Mascio v. Colvin, No. 13-2088 (4th Cir. 2015)

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Justia Opinion Summary

Bonnilyn Mascio filed an application with the Social Security Administration for supplemental security income benefits, alleging that she was disabled from degenerative disc disease, carpal tunnel syndrome, and adjustment disorder. An administrative law judge (ALJ) found that Mascio was not disabled. The district court reversed. On remand, a second ALJ found that Mascio was not disabled and denied her application. The district court upheld the denial of benefits. The Fourth Circuit reversed, holding that the ALJ erred (1) in assessing Mascio’s residual functional capacity because he did not conduct a function-by-function analysis; (2) by not considering Mascio’s moderate limitation in her ability to maintain her concentration, persistence, or pace; and (3) by determining Mascio’s residual functional capacity before assessing her credibility. Remanded.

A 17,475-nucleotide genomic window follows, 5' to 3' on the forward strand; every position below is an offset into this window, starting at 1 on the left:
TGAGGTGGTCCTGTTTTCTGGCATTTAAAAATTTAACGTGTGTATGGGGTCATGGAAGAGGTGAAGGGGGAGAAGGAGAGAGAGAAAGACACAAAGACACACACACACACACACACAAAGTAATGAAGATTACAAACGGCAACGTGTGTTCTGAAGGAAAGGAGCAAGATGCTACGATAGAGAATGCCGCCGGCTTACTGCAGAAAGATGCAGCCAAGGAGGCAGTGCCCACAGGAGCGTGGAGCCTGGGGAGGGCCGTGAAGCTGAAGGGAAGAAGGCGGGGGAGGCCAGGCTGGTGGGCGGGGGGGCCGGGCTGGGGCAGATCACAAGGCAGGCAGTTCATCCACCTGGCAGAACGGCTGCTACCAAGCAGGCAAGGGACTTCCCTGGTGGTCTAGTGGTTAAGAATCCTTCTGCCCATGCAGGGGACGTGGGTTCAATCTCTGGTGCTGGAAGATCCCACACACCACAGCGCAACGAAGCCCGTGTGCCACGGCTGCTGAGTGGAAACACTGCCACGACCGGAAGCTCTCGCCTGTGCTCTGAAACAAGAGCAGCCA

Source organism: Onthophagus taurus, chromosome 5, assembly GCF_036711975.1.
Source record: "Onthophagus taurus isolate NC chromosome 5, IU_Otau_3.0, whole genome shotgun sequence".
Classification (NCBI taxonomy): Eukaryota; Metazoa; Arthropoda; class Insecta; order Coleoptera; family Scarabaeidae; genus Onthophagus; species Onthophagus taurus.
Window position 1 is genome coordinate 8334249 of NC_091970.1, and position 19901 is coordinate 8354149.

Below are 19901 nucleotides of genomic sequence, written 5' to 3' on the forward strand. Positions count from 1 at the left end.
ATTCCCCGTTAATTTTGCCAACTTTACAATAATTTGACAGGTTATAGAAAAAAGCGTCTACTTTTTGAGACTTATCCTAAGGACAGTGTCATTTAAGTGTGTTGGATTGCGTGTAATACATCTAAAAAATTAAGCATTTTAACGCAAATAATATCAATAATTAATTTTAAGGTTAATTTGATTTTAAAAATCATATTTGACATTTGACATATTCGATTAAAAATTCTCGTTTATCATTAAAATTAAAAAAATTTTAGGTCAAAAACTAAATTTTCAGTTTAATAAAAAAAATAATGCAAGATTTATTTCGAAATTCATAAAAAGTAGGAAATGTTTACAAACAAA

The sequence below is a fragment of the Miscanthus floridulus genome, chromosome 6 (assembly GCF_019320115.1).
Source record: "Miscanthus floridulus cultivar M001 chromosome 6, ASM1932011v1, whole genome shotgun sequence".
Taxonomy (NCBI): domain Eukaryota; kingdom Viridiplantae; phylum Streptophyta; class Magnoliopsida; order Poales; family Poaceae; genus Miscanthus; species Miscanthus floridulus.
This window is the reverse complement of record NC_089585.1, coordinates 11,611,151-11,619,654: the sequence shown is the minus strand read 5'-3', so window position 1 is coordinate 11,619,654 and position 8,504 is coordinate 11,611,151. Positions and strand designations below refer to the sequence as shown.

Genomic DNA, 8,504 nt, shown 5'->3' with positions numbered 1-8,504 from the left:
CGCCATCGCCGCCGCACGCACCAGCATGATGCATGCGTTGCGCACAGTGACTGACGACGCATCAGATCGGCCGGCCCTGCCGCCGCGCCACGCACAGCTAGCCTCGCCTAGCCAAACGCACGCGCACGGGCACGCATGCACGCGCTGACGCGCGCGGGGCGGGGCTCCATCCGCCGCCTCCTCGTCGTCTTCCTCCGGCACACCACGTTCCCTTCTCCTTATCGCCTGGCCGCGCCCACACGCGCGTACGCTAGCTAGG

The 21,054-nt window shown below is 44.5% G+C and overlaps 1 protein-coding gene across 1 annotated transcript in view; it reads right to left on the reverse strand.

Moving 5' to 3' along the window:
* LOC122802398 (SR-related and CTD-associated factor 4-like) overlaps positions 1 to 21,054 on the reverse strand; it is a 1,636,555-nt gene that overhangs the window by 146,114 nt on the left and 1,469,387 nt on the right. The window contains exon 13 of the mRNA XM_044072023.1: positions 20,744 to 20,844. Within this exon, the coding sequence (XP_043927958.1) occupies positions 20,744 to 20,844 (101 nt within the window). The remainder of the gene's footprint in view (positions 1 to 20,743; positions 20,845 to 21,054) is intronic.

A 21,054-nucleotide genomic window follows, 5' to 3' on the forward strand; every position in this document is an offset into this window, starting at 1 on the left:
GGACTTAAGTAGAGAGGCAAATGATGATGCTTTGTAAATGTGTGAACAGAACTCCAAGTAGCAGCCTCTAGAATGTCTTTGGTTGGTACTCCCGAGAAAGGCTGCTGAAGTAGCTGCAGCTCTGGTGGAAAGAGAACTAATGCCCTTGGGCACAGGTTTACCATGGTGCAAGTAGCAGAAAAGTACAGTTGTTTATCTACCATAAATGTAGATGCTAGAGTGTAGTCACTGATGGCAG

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PUBLISHED UNITED STATES COURT OF APPEALS FOR THE FOURTH CIRCUIT No. 13-2088 BONNILYN A. MASCIO, Plaintiff − Appellant, v. CAROLYN W. COLVIN, Acting Commissioner of Social Security, Defendant – Appellee, and MICHAEL J. ASTRUE, Commissioner of Social Security, Defendant. Appeal from the United States District Court for the Eastern District of North Carolina, at Elizabeth City. Louise W. Flanagan, District Judge. (2:11-cv-00065-FL) Argued: December 11, 2014 Decided: March 18, 2015 Before AGEE, DIAZ, and FLOYD, Circuit Judges. Reversed and remanded with instructions by published opinion. Judge Diaz wrote the opinion, in which Judge Agee and Judge Floyd joined. ARGUED: David J. Cortes, ROBERTI, WITTENBERG, LAUFFER, WICKER & CINSKI, P.A., Durham, North Carolina, for Appellant. Mark J. Goldenberg, SOCIAL SECURITY ADMINISTRATION, Baltimore, Maryland, for Appellee. ON BRIEF: Thomas G. Walker, United States Attorney, R.A. Renfer, Jr., Assistant United States Attorney, OFFICE OF THE UNITED STATES ATTORNEY, Raleigh, North Carolina, for Appellee. 2 DIAZ, Circuit Judge: Bonnilyn Mascio appeals Administration’s denial security benefits. income of Social application her the for Because we Security supplemental conclude that the administrative law judge erred by not conducting a function-byfunction analysis, moderate by limitation ignoring in (without her ability explanation) to Mascio’s maintain her concentration, persistence, or pace, and by determining Mascio’s residual functional capacity before assessing her credibility, we reverse and remand. I. A. Mascio alleges degenerative adjustment that she disc disease, disorder. 1 In is carpal 2008, an disabled tunnel from severe syndrome, administrative law and judge (“ALJ”) found that Mascio was not disabled, but the district 1 An “adjustment disorder” is “a disorder the essential feature of which is a maladaptive reaction to an identifiable psychological stress, or stressors, that occurs within weeks of the onset of the stressors and persists for as long as 6 months; the maladaptive nature of the reaction is indicated by impairment in occupational (including school) functioning, or in usual social activities or relationships with others, or with symptoms that are in excess of a normal or expectable reaction to the stressor.” Stedman’s Medical Dictionary 259610 (28th ed. 2006). 3 court reversed and the case was remanded to a second ALJ for another hearing and disability determination. found that Mascio was November 30, 2009. 2 filed a complaint not disabled from The second ALJ March 15, 2005, to Mascio lost her administrative appeal and in the district court, which granted the Commissioner’s motion for judgment on the pleadings and upheld the denial of benefits. This appeal followed. B. We review de novo a district court’s decision on a motion for judgment on the pleadings. Korotynska v. Metro. Life Ins. Co., 474 F.3d 101, 104 (4th Cir. 2006). We will affirm the Social Security Administration’s disability determination “when an ALJ has applied correct legal standards and the ALJ’s factual findings are supported by substantial evidence.” Bird v. Comm’r of Soc. Sec. Admin., 699 F.3d 337, 340 (4th Cir. 2012). Mascio does not dispute the ALJ’s factual findings but argues that the ALJ made four legal errors by (1) not conducting a function-byfunction analysis; persistence, or (2) pace not including limitation in Mascio’s his concentration, hypothetical to the vocational expert; (3) determining Mascio’s residual functional capacity before assessing her credibility; and (4) not applying 2 While her first appeal was pending, the Social Security Administration approved Mascio’s application for benefits from an onset date of December 1, 2009. 4 the so-called “great weight rule” to Mascio’s subjective claims of pain. Before turning to Mascio’s arguments, we provide an overview of the five-step sequential evaluation that ALJs use to make disability determinations. C. The Social Security Administration regulations describe the five-step process (2014). in detail. See 20 C.F.R. § 416.920(a)(4) To summarize, the ALJ asks at step one whether the claimant has been working; at step two, whether the claimant’s medical impairments meet the regulations’ severity and duration requirements; at step three, whether the medical impairments meet or equal an impairment listed in the regulations; at step four, whether the claimant can perform her past work given the limitations caused by her medical impairments; and at step five, whether the claimant can perform other work. The first four claimants to meet. steps create a series of hurdles for If the ALJ finds that the claimant has been working (step one) or that the claimant’s medical impairments do not meet the severity and duration requirements of the regulations (step two), the process ends with a finding of “not disabled.” At claimant disabled is step three, the ALJ either finds that because her impairments match a 5 the listed impairment or continues the analysis. The ALJ cannot deny benefits at this step. If the first determination, three the ALJ steps then do not assesses lead the to a conclusive claimant’s residual functional capacity, which is “the most” the claimant “can still do despite” physical ability to work. the ALJ must and mental limitations Id. § 416.945(a)(1). “consider all of that affect her To make this assessment, [the claimant’s] medically determinable impairments of which [the ALJ is] aware,” including those not labeled severe at step two. Id. § 416.945(a)(2). The ALJ then moves on to step four, where the ALJ can find the claimant not disabled because she is able to perform her past work. Or, if the exertion required for the claimant’s past work exceeds her residual functional capacity, the ALJ goes on to step five. At step five, the burden shifts to the Commissioner to prove, by a preponderance of the evidence, that the claimant can perform other work that “exists in significant numbers in the national economy,” considering the claimant’s residual functional capacity, age, education, and work experience. Id. §§ 416.920(a)(4)(v); 416.960(c)(2); 416.1429. The Commissioner typically testimony offers this evidence through the of a vocational expert responding to a hypothetical that incorporates the claimant’s limitations. If 6 the Commissioner meets her burden, the ALJ finds the claimant not disabled and denies the application for benefits. In this case, at step one, the ALJ determined that Mascio had not been working. four severe At step two, he found that Mascio had impairments--degenerative disc disease, carpal tunnel syndrome, adjustment disorder, and a history of substance abuse--that, alone or together, met the regulations’ duration requirement. At step three, he decided that Mascio’s impairments did not meet or equal any of the impairments listed in the regulations. The ALJ then found that Mascio had the residual functional capacity to perform “light work,” 3 except that she was further limited to “chang[ing] between sitting and standing every 30 minutes balancing, than (‘sit/stand bending, frequent 3 option’); stooping, fingering; no only occasional climbing, crouching or crawling; no exposure to hazards such The regulations define light work as lifting no more than 20 pounds at a time with frequent lifting or carrying of objects weighing up to 10 pounds. Even though the weight lifted may be very little, a job is in this category when it requires a good deal of walking or standing, or when it involves sitting most of the time with some pushing and pulling of arm or leg controls. To be considered capable of performing a full or wide range of light work, [the claimant] must have the ability to do substantially all of these activities. 20 C.F.R. § 416.967(b). 7 more as unprotected heights or dangerous machinery; adjustment disorder, only unskilled work.” and, due A.R. 492. to her At step four, he concluded that Mascio could not perform her past work based on her residual functional capacity. five, he found that Mascio could Finally, at step perform other work and therefore was not disabled. II. With this background in mind, we turn to Mascio’s contentions of error. A. Mascio first argues that the ALJ erred in assessing her residual functional capacity function-by-function analysis. because he did not conduct a We agree that, on the facts of this case, the ALJ’s failure to perform this analysis requires remand. Mascio’s argument rests on Social Security Ruling 96-8p, 4 which explains how functional capacity. functional capacity adjudicators should assess residual The Ruling instructs that the residual “assessment must first identify the individual’s functional limitations or restrictions and assess 4 The Ruling’s title is “Policy Interpretation Ruling Titles II and XVI: Assessing Residual Functional Capacity in Initial Claims.” 8 his or her work-related abilities on a function-by-function basis, including the functions” listed in the regulations. 5 96-8p, 61 Fed. Reg. 34,474, 34,475 (July 2, 1996). SSR “Only after that may [residual functional capacity] be expressed in terms of the exertional levels of work, sedentary, light, medium, heavy, and very heavy.” residual Id. functional The Ruling further explains that the capacity “assessment must include a narrative discussion describing how the evidence supports each conclusion, findings) citing and observations).” Mascio procedures. specific nonmedical medical facts evidence (e.g., (e.g., daily laboratory activities, Id. at 34,478. contends that the ALJ did not follow these The Commissioner responds that Mascio’s argument is “moot” because the ALJ found at step four that Mascio could not perform her past work. argument unconvincing We, however, find the Commissioner’s because ALJs 5 clearly use the residual The listed functions are the claimant’s (1) physical abilities, “such as sitting, standing, walking, lifting, carrying, pushing, pulling, or other physical functions (including manipulative or postural functions, such as reaching, handling, stooping or crouching)”; (2) mental abilities, “such as limitations in understanding, remembering, and carrying out instructions, and in responding appropriately to supervision, coworkers, and work pressures in a work setting”; and (3) other work-related abilities affected by impairments “such as skin impairment(s), epilepsy, impairment(s) of vision, hearing or other senses, and impairment(s) which impose environmental restrictions.” 20 C.F.R. § 416.945(b)-(d). 9 functional capacity finding at steps four and five. See id. at 34,475-76; see also id. at 34,476 (“At step 5 of the sequential evaluation process, . . . [w]ithout a careful consideration of an individual’s functional capacities to support [a residual functional capacity] assessment based on an exertional category, the adjudicator may either overlook limitations or restrictions that would narrow the ranges and types of work an individual may be able to do, or find that the individual has limitations or restrictions that he or she does not actually have.” (emphasis added)). Alternatively, the Commissioner urges us to join other circuits that have rejected a per se rule requiring remand when the ALJ analysis. does not perform an explicit function-by-function See, e.g., Cichocki v. Astrue, 729 F.3d 172, 177 (2d Cir. 2013) (per curiam) (citing cases from the Sixth, Seventh, Eighth, and Ninth Circuits). inappropriate given that We agree that a per se rule is remand would prove futile in cases where the ALJ does not discuss functions that are “irrelevant or uncontested.” Id. But declining to adopt a per se rule does not end our inquiry. In that regard, we agree with the Second Circuit that “[r]emand may be appropriate . . . where an ALJ fails to functions, assess despite a claimant’s contradictory 10 capacity evidence to in perform the relevant record, or where other inadequacies meaningful review.” Id. in the ALJ’s analysis frustrate We find this to be such a case. Here, the ALJ has determined what functions he believes Mascio can perform, but his opinion is sorely lacking in the analysis needed for us to review meaningfully those conclusions. In particular, perform certain ability to although analysis conflicting functions, perform is the them especially evidence ALJ he for said a full troubling as concluded to that nothing about workday. because Mascio’s the Mascio Mascio’s The record residual can missing contains functional capacity--evidence that the ALJ did not address. For example, the administrative record includes two residual functional capacity assessments (Exhibits 12F and 20F) by state agency disability conflict with each other. examiners. These assessments Exhibit 12F states that Mascio can lift 50 pounds, but Exhibit 20F limits her to 20 pounds. Yet the ALJ’s findings are more consistent with Exhibit 20F, about which he said nothing. To make matters worse, the ALJ’s discussion of Exhibit 12F trails off right where he was poised to announce the weight he intended to give it: 11 A.R. 496 (emphasis added). Because we are left to guess about how the ALJ arrived at his conclusions functions and on Mascio’s indeed, ability to perform relevant remain uncertain as to the what ALJ intended, remand is necessary. B. Mascio next argues that the ALJ presented insufficient hypothetical to the vocational expert. 6 a legally The ALJ asked the expert if jobs existed for a hypothetical person with Mascio’s age, education, and work experience, where the claimant is “limited to light work but [can] sit or stand at will about every 30 activities minutes, and such balancing, as [can] do only stooping, 6 occasional kneeling, postural crouching, We find it appropriate to address Mascio’s other alleged errors because they could recur on remand. 12 crawling and climbing; [but cannot be] expos[ed] to hazardous conditions such as heights or moving machinery; and can do . . . frequent fingering.” A.R. 586. Notably, the hypothetical said nothing about Mascio’s mental limitations. The vocational expert responded that there were unskilled, light work jobs for that person, including office helper, order caller, and warehouse checker. 7 The ALJ’s hypothetical, together with the vocational expert’s unsolicited addition of “unskilled work,” matched the ALJ’s finding regarding Mascio’s residual functional capacity. Thus, the hypothetical was incomplete only if to the ALJ failed account for a relevant determining Mascio’s residual functional capacity. Mascio, that is precisely what happened--the factor when According to ALJ did not consider her mental limitations despite crediting at step three Mascio’s diagnosis of an adjustment disorder and also finding that Mascio had moderate difficulties in maintaining her concentration, persistence, or pace as a side effect of her pain medication. 7 Although the ALJ’s hypothetical said nothing about “unskilled work,” the expert added that limitation to her response. The regulations define unskilled work as “work which needs little or no judgment to do simple duties that can be learned on the job in a short period of time.” 20 C.F.R. § 416.968(a). 13 The Commissioner argues that the ALJ properly excluded any limitation for concentration, persistence, or pace because the ALJ (1) disbelieved Mascio’s need for pain medication because she had been convicted of selling her prescription pain medication and had lied to her doctor about using marijuana; and (2) disbelieved Mascio’s claim that her pain medication caused daytime fatigue because she never sought treatment for this side effect. 8 As to the first point, the ALJ’s analysis does not go as far as the Commissioner’s does. The ALJ concluded only that Mascio’s conviction and lie “make[] her statements that her pain is as limiting as she has alleged less credible.” (emphasis added). A.R. 496 The ALJ did not find that she suffered from no pain or that she never took medication for it. As to the second point, it is true that the ALJ concluded that Mascio’s allegation that her pain caused daytime fatigue was “less credible” because she did not complain about this side effect to her doctors. A.R. 496. 8 But this leaves us to wonder The Commissioner also says that the ALJ properly excluded the limitation for concentration, persistence, or pace because Mascio did not attend five scheduled follow-up appointments with a mental health counselor. But those appointments related to her adjustment disorder, not side effects from pain medication. And, despite Mascio not following up for treatment, the ALJ credited Mascio’s adjustment disorder as requiring a limitation to unskilled work. 14 if the ALJ found her claim of fatigue partially or completely incredible, particularly since the ALJ elsewhere concluded that Mascio’s pain medication “impacts her thought processes.” 491. A.R. We think this inconsistency needs to be explained. In addition, we agree with other circuits that an ALJ does not account “for a claimant’s limitations in concentration, persistence, and pace by restricting the hypothetical question to simple, routine tasks or unskilled work.” Winschel v. Comm’r of Soc. Sec., 631 F.3d 1176, 1180 (11th Cir. 2011) (joining the Third, Seventh, and Eighth Circuits). As Mascio points out, the ability to perform simple tasks differs from the ability to stay on task. Only the latter limitation would account for a claimant’s limitation in concentration, persistence, or pace. Perhaps the ALJ can explain why Mascio’s moderate limitation in concentration, persistence, or pace at step three does not translate functional capacity. into a limitation in Mascio’s residual For example, the ALJ may find that the concentration, persistence, or pace limitation does not affect Mascio’s ability to work, in which case it would have been appropriate to exclude it from the hypothetical tendered to the vocational expert. See id. at 1181. But because the ALJ here gave no explanation, a remand is in order. 15 C. Next, Mascio contends that the ALJ erred by determining her residual functional capacity before assessing her credibility. We agree that the ALJ erred, and that the error was not harmless. Mascio’s argument stems from the ALJ’s use of the following language in his opinion: After careful consideration of the evidence, the undersigned finds that the claimant’s medically determinable impairments could reasonably be expected to cause the alleged symptoms; however, the claimant’s statements concerning the intensity, persistence and limiting effects of these symptoms are not credible to the extent they are inconsistent with the above residual functional capacity assessment. A.R. 495. We agree with the Seventh Circuit that this boilerplate 9 “gets things backwards” by implying “that ability to work is determined first claimant’s credibility.” The boilerplate and is then used to determine the agency’s own Bjornson, 671 F.3d at645. also conflicts with the regulations, which direct the ALJ to “determine the extent to which [the claimant’s] alleged functional limitations and restrictions due to pain or other symptoms can reasonably be 9 As the government concedes, this language comes from a template “drafted by the Social Security Administration for insertion into any administrative law judge’s opinion to which it pertains.” Bjornson v. Astrue, 671 F.3d 640, 644-45 (7th Cir. 2012). 16 accepted as consistent with the medical signs and laboratory findings and other symptoms affect § 416.929(a). evidence [his or to her] decide how ability to [the claimant’s] work.” 20 C.F.R. Thus, the ALJ here should have compared Mascio’s alleged functional limitations from pain to the other evidence in the record, not to Mascio’s residual functional capacity. The boilerplate also suggests that the ALJ acted contrary to the agency’s rulings. Social Security Ruling 96-8p defines residual functional capacity as “an administrative assessment of the extent to which an individual’s medically determinable impairment(s), including any related symptoms, such as pain, may cause physical or mental limitations or restrictions that may affect his or her mental activities.” added). capacity And when “assessment capacity to do work-related physical and SSR 96-8p, 61 Fed. Reg. at 34,475 (emphasis explaining must be that based the on residual all of functional the relevant evidence in the case record,” Ruling 96-8p’s illustrative list includes “[e]ffects of symptoms, including pain, that are reasonably attributed to a medically determinable impairment.” Id. at 34,477 (second emphasis added). Thus, a claimant’s pain and residual functional capacity are not separate assessments to be compared with each other. Rather, an ALJ is required to consider a claimant’s pain as part of his analysis of residual functional capacity. 17 The ALJ’s error would be harmless if he properly analyzed credibility elsewhere. three reasons Mascio (1) for had But here, the ALJ did not. rejecting not Mascio’s complied with The ALJ gave statements follow-up as to mental pain: health treatment; (2) had lied to her doctor about using marijuana; and (3) had been convicted for selling her prescription pain medication. The first reason has nothing to do with pain. With respect to the second and third reasons, the ALJ concluded that they made Mascio’s “statements that her pain is as limiting as she has alleged less credible.” A.R. 496. Yet in determining Mascio’s residual functional capacity, the ALJ chose to credit some, but not all, of her statements. For example, Mascio testified that “she cannot walk more than about 100 feet, can stand for only 30 minutes, and can only lift about 15 pounds.” A.R. 495. It appears that the ALJ credited the second statement, by including the sit/stand option in his finding as to residual functional capacity. But despite Mascio’s assertion that she was limited in her ability to walk and lift, the ALJ found that Mascio could perform “light work,” which includes lifting up to 20 pounds and performing “a good deal of work”). walking.” 20 C.F.R. § 416.967(b) (defining “light Nowhere, however, does the ALJ explain how he decided which of Mascio’s statements to believe and which to discredit, 18 other than the vague (and circular) boilerplate statement that he did not believe any claims of limitations beyond what he found when considering Mascio’s residual functional capacity. The ALJ’s lack of explanation requires remand. D. Lastly, Mascio maintains that the ALJ erred by not following the so-called “great weight rule” when evaluating her alleged pain. We conclude that no such rule exists in this circuit, and we are not persuaded to adopt it. According to Mascio, ALJs must afford “great weight” to subjective evidence regarding a claimant’s allegation that she suffers from debilitating pain whenever it is uncontradicted or supported by substantial evidence. She relies on two of our unpublished decisions to support this proposition. See Felton- Miller v. Astrue, 459 F. App’x 226, 229 n.1 (4th Cir. 2011); Smith v. Astrue, 457 F. App’x 326, 329 (4th Cir. 2011). Of course, unpublished opinions in this circuit do not bind us. Moreover, Mascio misreads the cases. language from Felton-Miller and Smith that Right before the Mascio quotes to support her argument, we noted that our cases have recognized “that subjective evidence may be entitled to great weight.” Felton-Miller, 459 F. App’x at 229 n.1 (emphasis added); Smith, 457 F. App’x at 329 (emphasis added). Read in context, we were not articulating a per se rule requiring that ALJs afford great 19 weight to subjective evidence or else be reversed. were merely stating uncontradicted the subjective obvious--that evidence of an a ALJ Rather, we faced claimant’s with pain is likely to credit that evidence if the ALJ otherwise finds the claimant credible. See Combs v. Weinberger, 501 F.2d 1361, 1363 (4th Cir. 1974). Similarly, an ALJ evaluating a record with substantial evidence to support a claimant’s pain allegations may well credit that evidence. We weight also rule” note that would adopting conflict deference owed to the agency. Mascio’s with the prescriptive regulations “great and the The regulations direct an ALJ to take into account “all of the available evidence,” not only the claimant’s pain allegations. 20 C.F.R. § 416.929(c)(1). In addition, this court must affirm an ALJ’s determination when supported by substantial evidence. Bird v. Comm’r of Soc. Sec. Admin., 699 F.3d 337, 340 (4th Cir. 2012). And it is possible for a substantial evidence to support both claimant’s pain allegations and the ALJ’s decision that the claimant’s pain does not affect her ability to work to the extent that the claimant alleges. Because Mascio’s proposed “great weight rule” is both unnecessary and unworkable, we decline to adopt it. 20 III. For the reasons given, we reverse the district court’s judgment and remand with instructions to vacate the denial of benefits and remand for further administrative proceedings. REVERSED AND REMANDED WITH INSTRUCTIONS 21